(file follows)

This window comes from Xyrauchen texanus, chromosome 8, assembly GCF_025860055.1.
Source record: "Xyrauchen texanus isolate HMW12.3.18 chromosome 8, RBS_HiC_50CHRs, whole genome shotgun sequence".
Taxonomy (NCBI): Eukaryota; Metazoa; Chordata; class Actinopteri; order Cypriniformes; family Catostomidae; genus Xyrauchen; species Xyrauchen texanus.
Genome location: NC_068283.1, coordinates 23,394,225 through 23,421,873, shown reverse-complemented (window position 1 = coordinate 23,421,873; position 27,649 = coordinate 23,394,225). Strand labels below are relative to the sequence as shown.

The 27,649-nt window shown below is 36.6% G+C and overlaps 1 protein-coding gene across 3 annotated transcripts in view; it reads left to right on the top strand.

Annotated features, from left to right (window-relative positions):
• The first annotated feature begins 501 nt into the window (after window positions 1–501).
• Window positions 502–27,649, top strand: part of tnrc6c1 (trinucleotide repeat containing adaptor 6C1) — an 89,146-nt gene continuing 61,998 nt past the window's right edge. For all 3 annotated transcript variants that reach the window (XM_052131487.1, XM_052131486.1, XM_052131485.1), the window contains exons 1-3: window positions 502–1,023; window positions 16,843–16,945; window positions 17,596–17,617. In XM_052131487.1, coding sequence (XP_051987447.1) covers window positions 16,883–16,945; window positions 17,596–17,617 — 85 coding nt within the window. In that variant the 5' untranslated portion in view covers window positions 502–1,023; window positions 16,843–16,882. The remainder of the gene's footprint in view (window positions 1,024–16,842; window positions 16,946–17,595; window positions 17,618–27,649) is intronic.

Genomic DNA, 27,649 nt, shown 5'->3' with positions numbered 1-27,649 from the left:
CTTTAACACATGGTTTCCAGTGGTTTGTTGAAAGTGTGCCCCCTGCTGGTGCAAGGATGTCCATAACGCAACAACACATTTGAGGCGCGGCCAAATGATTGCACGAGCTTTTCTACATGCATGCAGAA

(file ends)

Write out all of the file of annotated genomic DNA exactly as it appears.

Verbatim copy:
This window comes from Xyrauchen texanus, chromosome 8, assembly GCF_025860055.1.
Source record: "Xyrauchen texanus isolate HMW12.3.18 chromosome 8, RBS_HiC_50CHRs, whole genome shotgun sequence".
Taxonomy (NCBI): Eukaryota; Metazoa; Chordata; class Actinopteri; order Cypriniformes; family Catostomidae; genus Xyrauchen; species Xyrauchen texanus.
Genome location: NC_068283.1, coordinates 23,394,225 through 23,421,873, shown reverse-complemented (window position 1 = coordinate 23,421,873; position 27,649 = coordinate 23,394,225). Strand labels below are relative to the sequence as shown.

The 27,649-nt window shown below is 36.6% G+C and overlaps 1 protein-coding gene across 3 annotated transcripts in view; it reads left to right on the top strand.

Annotated features, from left to right (window-relative positions):
• The first annotated feature begins 501 nt into the window (after window positions 1–501).
• Window positions 502–27,649, top strand: part of tnrc6c1 (trinucleotide repeat containing adaptor 6C1) — an 89,146-nt gene continuing 61,998 nt past the window's right edge. For all 3 annotated transcript variants that reach the window (XM_052131487.1, XM_052131486.1, XM_052131485.1), the window contains exons 1-3: window positions 502–1,023; window positions 16,843–16,945; window positions 17,596–17,617. In XM_052131487.1, coding sequence (XP_051987447.1) covers window positions 16,883–16,945; window positions 17,596–17,617 — 85 coding nt within the window. In that variant the 5' untranslated portion in view covers window positions 502–1,023; window positions 16,843–16,882. The remainder of the gene's footprint in view (window positions 1,024–16,842; window positions 16,946–17,595; window positions 17,618–27,649) is intronic.

Genomic DNA, 27,649 nt, shown 5'->3' with positions numbered 1-27,649 from the left:
CTTTAACACATGGTTTCCAGTGGTTTGTTGAAAGTGTGCCCCCTGCTGGTGCAAGGATGTCCATAACGCAACAACACATTTGAGGCGCGGCCAAATGATTGCACGAGCTTTTCTACATGCATGCAGAA